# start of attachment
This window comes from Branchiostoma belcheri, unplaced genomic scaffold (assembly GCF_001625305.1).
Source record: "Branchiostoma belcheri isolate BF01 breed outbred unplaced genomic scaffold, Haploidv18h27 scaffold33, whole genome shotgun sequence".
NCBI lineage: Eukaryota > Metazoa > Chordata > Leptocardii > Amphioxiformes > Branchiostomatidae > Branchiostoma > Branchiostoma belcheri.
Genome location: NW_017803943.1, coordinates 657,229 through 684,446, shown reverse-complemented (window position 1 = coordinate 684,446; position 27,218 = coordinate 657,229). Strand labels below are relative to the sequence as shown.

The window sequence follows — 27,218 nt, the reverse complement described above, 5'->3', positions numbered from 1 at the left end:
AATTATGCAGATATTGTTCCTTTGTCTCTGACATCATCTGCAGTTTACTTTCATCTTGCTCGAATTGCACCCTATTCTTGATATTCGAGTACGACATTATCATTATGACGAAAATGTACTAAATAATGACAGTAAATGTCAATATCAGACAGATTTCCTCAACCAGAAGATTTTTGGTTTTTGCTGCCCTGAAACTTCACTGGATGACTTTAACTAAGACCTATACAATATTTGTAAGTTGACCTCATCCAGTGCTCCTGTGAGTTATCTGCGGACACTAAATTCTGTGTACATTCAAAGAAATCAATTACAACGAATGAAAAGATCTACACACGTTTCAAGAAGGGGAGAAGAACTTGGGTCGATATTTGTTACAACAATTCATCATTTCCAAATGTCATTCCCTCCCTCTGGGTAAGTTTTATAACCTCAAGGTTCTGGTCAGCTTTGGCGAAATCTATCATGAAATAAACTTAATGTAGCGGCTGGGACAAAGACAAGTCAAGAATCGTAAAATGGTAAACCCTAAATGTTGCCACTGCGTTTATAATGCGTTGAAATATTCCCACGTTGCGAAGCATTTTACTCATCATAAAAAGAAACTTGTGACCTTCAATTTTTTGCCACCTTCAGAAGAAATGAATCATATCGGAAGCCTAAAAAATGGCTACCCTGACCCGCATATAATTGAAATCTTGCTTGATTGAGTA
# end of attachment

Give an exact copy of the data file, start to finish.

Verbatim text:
This window comes from Branchiostoma belcheri, unplaced genomic scaffold (assembly GCF_001625305.1).
Source record: "Branchiostoma belcheri isolate BF01 breed outbred unplaced genomic scaffold, Haploidv18h27 scaffold33, whole genome shotgun sequence".
NCBI lineage: Eukaryota > Metazoa > Chordata > Leptocardii > Amphioxiformes > Branchiostomatidae > Branchiostoma > Branchiostoma belcheri.
Genome location: NW_017803943.1, coordinates 657,229 through 684,446, shown reverse-complemented (window position 1 = coordinate 684,446; position 27,218 = coordinate 657,229). Strand labels below are relative to the sequence as shown.

The window sequence follows — 27,218 nt, the reverse complement described above, 5'->3', positions numbered from 1 at the left end:
AATTATGCAGATATTGTTCCTTTGTCTCTGACATCATCTGCAGTTTACTTTCATCTTGCTCGAATTGCACCCTATTCTTGATATTCGAGTACGACATTATCATTATGACGAAAATGTACTAAATAATGACAGTAAATGTCAATATCAGACAGATTTCCTCAACCAGAAGATTTTTGGTTTTTGCTGCCCTGAAACTTCACTGGATGACTTTAACTAAGACCTATACAATATTTGTAAGTTGACCTCATCCAGTGCTCCTGTGAGTTATCTGCGGACACTAAATTCTGTGTACATTCAAAGAAATCAATTACAACGAATGAAAAGATCTACACACGTTTCAAGAAGGGGAGAAGAACTTGGGTCGATATTTGTTACAACAATTCATCATTTCCAAATGTCATTCCCTCCCTCTGGGTAAGTTTTATAACCTCAAGGTTCTGGTCAGCTTTGGCGAAATCTATCATGAAATAAACTTAATGTAGCGGCTGGGACAAAGACAAGTCAAGAATCGTAAAATGGTAAACCCTAAATGTTGCCACTGCGTTTATAATGCGTTGAAATATTCCCACGTTGCGAAGCATTTTACTCATCATAAAAAGAAACTTGTGACCTTCAATTTTTTGCCACCTTCAGAAGAAATGAATCATATCGGAAGCCTAAAAAATGGCTACCCTGACCCGCATATAATTGAAATCTTGCTTGATTGAGTA